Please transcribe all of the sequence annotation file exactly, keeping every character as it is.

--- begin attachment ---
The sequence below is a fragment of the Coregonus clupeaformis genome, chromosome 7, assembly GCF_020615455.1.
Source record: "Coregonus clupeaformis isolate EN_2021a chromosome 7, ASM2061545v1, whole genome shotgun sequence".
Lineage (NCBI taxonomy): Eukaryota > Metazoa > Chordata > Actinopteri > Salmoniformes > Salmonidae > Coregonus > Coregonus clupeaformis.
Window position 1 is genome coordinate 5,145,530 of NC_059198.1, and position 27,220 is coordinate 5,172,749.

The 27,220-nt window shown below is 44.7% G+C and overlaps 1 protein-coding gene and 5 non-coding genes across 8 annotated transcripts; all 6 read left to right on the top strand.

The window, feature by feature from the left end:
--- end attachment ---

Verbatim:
The sequence below is a fragment of the Coregonus clupeaformis genome, chromosome 7, assembly GCF_020615455.1.
Source record: "Coregonus clupeaformis isolate EN_2021a chromosome 7, ASM2061545v1, whole genome shotgun sequence".
Lineage (NCBI taxonomy): Eukaryota > Metazoa > Chordata > Actinopteri > Salmoniformes > Salmonidae > Coregonus > Coregonus clupeaformis.
Window position 1 is genome coordinate 5,145,530 of NC_059198.1, and position 27,220 is coordinate 5,172,749.

The 27,220-nt window shown below is 44.7% G+C and overlaps 1 protein-coding gene and 5 non-coding genes across 8 annotated transcripts; all 6 read left to right on the top strand.

The window, feature by feature from the left end: